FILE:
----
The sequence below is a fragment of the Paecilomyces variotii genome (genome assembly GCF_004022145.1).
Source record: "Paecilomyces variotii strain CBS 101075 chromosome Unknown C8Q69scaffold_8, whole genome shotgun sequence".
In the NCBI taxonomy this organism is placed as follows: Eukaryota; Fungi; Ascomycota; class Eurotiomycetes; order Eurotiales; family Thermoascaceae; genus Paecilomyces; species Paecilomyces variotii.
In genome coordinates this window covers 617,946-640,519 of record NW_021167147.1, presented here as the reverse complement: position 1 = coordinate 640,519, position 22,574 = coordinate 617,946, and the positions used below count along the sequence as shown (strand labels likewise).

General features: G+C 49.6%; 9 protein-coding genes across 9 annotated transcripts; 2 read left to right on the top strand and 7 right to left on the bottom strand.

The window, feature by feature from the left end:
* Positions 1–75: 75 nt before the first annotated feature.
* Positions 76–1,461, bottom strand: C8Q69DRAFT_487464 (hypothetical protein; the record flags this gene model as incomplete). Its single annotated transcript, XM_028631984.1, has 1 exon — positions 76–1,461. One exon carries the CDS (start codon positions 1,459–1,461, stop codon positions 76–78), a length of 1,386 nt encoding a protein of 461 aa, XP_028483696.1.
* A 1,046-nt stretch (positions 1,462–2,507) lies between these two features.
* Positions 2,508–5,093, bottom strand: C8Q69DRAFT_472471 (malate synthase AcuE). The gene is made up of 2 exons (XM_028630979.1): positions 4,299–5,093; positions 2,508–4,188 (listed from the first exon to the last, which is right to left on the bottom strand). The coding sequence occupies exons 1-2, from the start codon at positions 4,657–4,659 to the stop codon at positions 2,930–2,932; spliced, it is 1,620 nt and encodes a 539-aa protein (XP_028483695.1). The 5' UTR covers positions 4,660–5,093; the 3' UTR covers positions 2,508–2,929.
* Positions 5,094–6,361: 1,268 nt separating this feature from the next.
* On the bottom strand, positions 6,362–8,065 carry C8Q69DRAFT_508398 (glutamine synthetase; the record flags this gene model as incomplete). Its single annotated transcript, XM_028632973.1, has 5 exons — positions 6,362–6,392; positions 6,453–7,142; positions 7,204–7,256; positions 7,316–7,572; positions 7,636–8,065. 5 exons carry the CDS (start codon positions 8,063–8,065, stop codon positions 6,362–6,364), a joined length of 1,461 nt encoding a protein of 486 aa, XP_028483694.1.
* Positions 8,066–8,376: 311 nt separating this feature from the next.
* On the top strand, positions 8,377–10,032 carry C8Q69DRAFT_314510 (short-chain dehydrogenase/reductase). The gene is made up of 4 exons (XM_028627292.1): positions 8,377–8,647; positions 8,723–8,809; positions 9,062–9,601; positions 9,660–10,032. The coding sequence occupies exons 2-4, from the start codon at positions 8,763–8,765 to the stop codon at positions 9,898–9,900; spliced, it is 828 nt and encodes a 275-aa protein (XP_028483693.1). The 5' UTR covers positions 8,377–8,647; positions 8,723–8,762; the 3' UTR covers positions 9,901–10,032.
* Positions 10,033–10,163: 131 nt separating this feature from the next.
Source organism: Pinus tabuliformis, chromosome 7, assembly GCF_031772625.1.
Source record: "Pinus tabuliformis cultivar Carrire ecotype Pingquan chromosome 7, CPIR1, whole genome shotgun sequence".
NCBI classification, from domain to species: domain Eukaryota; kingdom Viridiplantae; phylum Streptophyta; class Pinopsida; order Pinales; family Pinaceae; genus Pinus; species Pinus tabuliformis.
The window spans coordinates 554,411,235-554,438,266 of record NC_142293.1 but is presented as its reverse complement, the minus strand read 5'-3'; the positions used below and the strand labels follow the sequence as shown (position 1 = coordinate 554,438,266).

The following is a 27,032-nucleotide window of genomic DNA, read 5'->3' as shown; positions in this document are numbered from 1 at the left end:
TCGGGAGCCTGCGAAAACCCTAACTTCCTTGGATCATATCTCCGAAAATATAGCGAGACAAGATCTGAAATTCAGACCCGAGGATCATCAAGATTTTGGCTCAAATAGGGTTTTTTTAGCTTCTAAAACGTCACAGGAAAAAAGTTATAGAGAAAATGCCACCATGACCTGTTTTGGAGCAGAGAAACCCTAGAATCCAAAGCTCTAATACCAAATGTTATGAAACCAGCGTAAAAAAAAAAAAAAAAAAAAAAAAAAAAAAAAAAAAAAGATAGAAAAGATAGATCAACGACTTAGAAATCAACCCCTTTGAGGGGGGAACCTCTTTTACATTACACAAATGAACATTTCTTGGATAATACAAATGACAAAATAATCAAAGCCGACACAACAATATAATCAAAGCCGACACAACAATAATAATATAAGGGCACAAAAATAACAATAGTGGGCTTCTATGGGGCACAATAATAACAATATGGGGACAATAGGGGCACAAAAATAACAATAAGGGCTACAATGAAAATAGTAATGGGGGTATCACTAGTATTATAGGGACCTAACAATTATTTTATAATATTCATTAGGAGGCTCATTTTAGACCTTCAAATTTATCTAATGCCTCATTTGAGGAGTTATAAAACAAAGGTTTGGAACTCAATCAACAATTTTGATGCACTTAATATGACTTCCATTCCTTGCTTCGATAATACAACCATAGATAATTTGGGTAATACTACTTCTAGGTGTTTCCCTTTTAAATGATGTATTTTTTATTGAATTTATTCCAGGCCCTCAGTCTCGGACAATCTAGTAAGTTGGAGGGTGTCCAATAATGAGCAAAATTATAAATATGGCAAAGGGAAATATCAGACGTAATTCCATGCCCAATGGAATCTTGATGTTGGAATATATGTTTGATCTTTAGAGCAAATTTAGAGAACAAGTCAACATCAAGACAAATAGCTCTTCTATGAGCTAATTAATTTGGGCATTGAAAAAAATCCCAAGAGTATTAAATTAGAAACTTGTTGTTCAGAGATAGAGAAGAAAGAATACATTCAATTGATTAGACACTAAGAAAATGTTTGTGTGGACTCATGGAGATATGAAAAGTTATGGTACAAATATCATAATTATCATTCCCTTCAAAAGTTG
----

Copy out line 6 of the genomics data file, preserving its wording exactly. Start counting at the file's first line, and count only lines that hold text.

The window, feature by feature from the left end: